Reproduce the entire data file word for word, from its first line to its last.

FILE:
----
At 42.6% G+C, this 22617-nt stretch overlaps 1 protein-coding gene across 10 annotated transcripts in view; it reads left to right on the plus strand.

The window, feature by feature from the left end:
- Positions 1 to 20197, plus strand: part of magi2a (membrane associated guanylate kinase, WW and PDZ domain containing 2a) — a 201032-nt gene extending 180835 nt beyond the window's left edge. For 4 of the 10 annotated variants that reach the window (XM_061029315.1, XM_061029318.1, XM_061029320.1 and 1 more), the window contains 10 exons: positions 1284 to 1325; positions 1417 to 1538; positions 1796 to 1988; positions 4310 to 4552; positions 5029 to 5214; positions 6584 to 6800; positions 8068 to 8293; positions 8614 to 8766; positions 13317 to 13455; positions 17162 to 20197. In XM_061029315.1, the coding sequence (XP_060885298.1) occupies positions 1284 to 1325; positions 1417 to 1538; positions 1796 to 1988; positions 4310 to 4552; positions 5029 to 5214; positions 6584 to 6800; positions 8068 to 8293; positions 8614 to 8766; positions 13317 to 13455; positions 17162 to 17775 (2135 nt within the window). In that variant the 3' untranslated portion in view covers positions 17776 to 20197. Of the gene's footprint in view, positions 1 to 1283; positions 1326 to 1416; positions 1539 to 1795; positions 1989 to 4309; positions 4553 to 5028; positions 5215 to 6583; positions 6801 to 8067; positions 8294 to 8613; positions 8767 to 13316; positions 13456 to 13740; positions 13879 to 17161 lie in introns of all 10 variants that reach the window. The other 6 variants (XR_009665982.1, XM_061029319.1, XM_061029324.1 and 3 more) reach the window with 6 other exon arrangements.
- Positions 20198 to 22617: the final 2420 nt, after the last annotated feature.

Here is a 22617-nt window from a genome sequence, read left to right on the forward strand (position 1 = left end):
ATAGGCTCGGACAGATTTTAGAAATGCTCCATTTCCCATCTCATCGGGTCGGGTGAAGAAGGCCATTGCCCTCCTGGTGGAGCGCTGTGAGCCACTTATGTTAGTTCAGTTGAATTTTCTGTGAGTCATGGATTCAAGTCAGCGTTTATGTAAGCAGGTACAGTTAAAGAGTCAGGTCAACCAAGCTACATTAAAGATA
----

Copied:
At 42.6% G+C, this 22617-nt stretch overlaps 1 protein-coding gene across 10 annotated transcripts in view; it reads left to right on the plus strand.

The window, feature by feature from the left end:
- Positions 1 to 20197, plus strand: part of magi2a (membrane associated guanylate kinase, WW and PDZ domain containing 2a) — a 201032-nt gene extending 180835 nt beyond the window's left edge. For 4 of the 10 annotated variants that reach the window (XM_061029315.1, XM_061029318.1, XM_061029320.1 and 1 more), the window contains 10 exons: positions 1284 to 1325; positions 1417 to 1538; positions 1796 to 1988; positions 4310 to 4552; positions 5029 to 5214; positions 6584 to 6800; positions 8068 to 8293; positions 8614 to 8766; positions 13317 to 13455; positions 17162 to 20197. In XM_061029315.1, the coding sequence (XP_060885298.1) occupies positions 1284 to 1325; positions 1417 to 1538; positions 1796 to 1988; positions 4310 to 4552; positions 5029 to 5214; positions 6584 to 6800; positions 8068 to 8293; positions 8614 to 8766; positions 13317 to 13455; positions 17162 to 17775 (2135 nt within the window). In that variant the 3' untranslated portion in view covers positions 17776 to 20197. Of the gene's footprint in view, positions 1 to 1283; positions 1326 to 1416; positions 1539 to 1795; positions 1989 to 4309; positions 4553 to 5028; positions 5215 to 6583; positions 6801 to 8067; positions 8294 to 8613; positions 8767 to 13316; positions 13456 to 13740; positions 13879 to 17161 lie in introns of all 10 variants that reach the window. The other 6 variants (XR_009665982.1, XM_061029319.1, XM_061029324.1 and 3 more) reach the window with 6 other exon arrangements.
- Positions 20198 to 22617: the final 2420 nt, after the last annotated feature.

Here is a 22617-nt window from a genome sequence, read left to right on the forward strand (position 1 = left end):
ATAGGCTCGGACAGATTTTAGAAATGCTCCATTTCCCATCTCATCGGGTCGGGTGAAGAAGGCCATTGCCCTCCTGGTGGAGCGCTGTGAGCCACTTATGTTAGTTCAGTTGAATTTTCTGTGAGTCATGGATTCAAGTCAGCGTTTATGTAAGCAGGTACAGTTAAAGAGTCAGGTCAACCAAGCTACATTAAAGATA